• Stop harvesting asparagus and rhubarb to allow the plant to regenerate and store energy for next year’s crop
  • Cover berry bushes and fruit trees with netting to protect your harvest; hanging shiny objects may also help ward off birds
  • Pinch back strawberry runners to allow plant to conserve energy and encourage root growth
  • Plant your sweet potato slips in the garden, mounding up so the roots have room to grow; amply space out the slips to allow the vines to grow and spread
  • Later in the month, plan to start seeds indoors for planting in the Fall, such as cabbage, broccoli, Brussels sprouts, cauliflower, collards, and kale

Plant, Pest or Other Garden Questions?
Contact the VCE Horticulture Help Desk 

Knowledgeable Virginia Cooperative Extension volunteers are available to answer questions Monday-Friday from 9am to noon.

By now you’ve realized that you’re sharing your garden with insects. The good news is that many of these insects are beneficial to your garden. Healthy gardens need and welcome pollinators, parasites (they lay eggs in harmful insects), and predators (they eat harmful bugs). These include: bees, butterflies, ladybugs, spiders, flies, parasitic wasps, lacewings, praying mantis, and ground beetles. To attract more of these helpful insects, vegetable gardeners often plant nectar-rich flowering plants, such as dill, mustard, sunflowers, Black-eyed Susans, parsley, and goldenrod, among their vegetables or nearby.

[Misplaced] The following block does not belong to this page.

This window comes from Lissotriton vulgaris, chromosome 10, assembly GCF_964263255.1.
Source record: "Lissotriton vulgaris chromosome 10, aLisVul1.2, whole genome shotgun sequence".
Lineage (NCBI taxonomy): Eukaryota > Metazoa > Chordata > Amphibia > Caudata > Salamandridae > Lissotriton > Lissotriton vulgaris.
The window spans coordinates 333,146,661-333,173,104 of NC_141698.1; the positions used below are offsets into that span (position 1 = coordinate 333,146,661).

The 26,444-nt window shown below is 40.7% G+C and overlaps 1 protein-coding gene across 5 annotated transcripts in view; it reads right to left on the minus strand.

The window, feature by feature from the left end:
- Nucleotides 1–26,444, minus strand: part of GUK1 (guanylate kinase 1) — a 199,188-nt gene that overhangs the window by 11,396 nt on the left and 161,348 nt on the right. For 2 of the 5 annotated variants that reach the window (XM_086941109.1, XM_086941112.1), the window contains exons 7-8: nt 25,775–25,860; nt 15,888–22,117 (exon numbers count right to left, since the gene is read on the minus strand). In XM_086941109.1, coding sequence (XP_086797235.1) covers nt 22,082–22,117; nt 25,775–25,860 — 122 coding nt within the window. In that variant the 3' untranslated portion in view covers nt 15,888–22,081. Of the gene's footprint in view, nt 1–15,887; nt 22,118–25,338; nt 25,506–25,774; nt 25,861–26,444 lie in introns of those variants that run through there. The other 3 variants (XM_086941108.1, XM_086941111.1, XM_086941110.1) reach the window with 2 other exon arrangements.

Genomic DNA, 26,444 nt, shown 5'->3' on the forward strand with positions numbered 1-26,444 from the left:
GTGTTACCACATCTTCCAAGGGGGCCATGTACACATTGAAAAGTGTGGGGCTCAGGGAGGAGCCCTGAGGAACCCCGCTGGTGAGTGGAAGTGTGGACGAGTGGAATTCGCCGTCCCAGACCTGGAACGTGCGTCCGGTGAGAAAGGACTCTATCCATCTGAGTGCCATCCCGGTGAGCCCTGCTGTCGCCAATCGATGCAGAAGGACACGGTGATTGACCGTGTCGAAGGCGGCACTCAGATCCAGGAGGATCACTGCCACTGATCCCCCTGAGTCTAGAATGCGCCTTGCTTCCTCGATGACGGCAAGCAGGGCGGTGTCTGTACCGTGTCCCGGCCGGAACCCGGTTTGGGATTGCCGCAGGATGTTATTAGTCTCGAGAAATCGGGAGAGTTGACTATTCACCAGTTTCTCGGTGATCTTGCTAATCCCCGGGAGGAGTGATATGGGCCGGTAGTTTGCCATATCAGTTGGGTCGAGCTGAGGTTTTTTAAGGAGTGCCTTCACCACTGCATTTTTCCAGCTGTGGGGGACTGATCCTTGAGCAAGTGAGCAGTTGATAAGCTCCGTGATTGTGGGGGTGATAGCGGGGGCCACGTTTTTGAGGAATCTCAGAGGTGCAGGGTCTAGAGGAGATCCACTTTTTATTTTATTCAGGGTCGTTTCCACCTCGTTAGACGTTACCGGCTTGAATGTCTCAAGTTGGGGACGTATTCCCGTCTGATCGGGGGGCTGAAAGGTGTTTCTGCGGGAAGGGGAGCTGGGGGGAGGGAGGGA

Consider incorporating certain aromatic flowering plants and herbs to deter and repel garden pests, including rodents and mosquitoes. Plants that may repel pests include marigolds, lavender, lemongrass, garlic, garlic chives, rosemary, basil, catnip, bee balm, petunias, and a variety of mints. Consider also making a plant extract in your kitchen, such as pepper or garlic sprays. Pepper or garlic sprays on melons help deter rodents from attacking growing fruit, and might also discourage other pests (and mosquitoes) from the garden. Adding soil amendments, such as blood meal, poultry grit, and eggshells, might also deter pests, such as slugs and squirrels. Other rough or sharp materials, such as Diatomaceous Earth, pine needles, or wood chips might also deter pests.